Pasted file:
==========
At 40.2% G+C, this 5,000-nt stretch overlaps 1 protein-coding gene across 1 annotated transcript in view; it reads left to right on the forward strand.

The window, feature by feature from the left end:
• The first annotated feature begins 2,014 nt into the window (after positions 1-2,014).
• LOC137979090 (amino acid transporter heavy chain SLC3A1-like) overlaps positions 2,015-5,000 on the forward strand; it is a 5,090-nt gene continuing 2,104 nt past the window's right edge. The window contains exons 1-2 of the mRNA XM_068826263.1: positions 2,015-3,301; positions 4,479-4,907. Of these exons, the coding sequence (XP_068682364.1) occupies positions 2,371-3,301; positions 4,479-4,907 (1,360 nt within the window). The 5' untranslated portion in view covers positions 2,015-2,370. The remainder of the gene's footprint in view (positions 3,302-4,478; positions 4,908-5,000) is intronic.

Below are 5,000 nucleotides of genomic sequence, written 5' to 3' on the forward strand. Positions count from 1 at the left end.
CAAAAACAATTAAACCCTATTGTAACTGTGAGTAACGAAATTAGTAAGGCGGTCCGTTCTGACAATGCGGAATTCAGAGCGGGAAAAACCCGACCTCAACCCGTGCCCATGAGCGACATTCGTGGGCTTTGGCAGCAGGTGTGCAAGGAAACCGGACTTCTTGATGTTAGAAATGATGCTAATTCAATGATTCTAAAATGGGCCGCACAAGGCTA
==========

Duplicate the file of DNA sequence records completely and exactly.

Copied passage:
At 40.2% G+C, this 5,000-nt stretch overlaps 1 protein-coding gene across 1 annotated transcript in view; it reads left to right on the forward strand.

The window, feature by feature from the left end:
• The first annotated feature begins 2,014 nt into the window (after positions 1-2,014).
• LOC137979090 (amino acid transporter heavy chain SLC3A1-like) overlaps positions 2,015-5,000 on the forward strand; it is a 5,090-nt gene continuing 2,104 nt past the window's right edge. The window contains exons 1-2 of the mRNA XM_068826263.1: positions 2,015-3,301; positions 4,479-4,907. Of these exons, the coding sequence (XP_068682364.1) occupies positions 2,371-3,301; positions 4,479-4,907 (1,360 nt within the window). The 5' untranslated portion in view covers positions 2,015-2,370. The remainder of the gene's footprint in view (positions 3,302-4,478; positions 4,908-5,000) is intronic.

Below are 5,000 nucleotides of genomic sequence, written 5' to 3' on the forward strand. Positions count from 1 at the left end.
CAAAAACAATTAAACCCTATTGTAACTGTGAGTAACGAAATTAGTAAGGCGGTCCGTTCTGACAATGCGGAATTCAGAGCGGGAAAAACCCGACCTCAACCCGTGCCCATGAGCGACATTCGTGGGCTTTGGCAGCAGGTGTGCAAGGAAACCGGACTTCTTGATGTTAGAAATGATGCTAATTCAATGATTCTAAAATGGGCCGCACAAGGCTA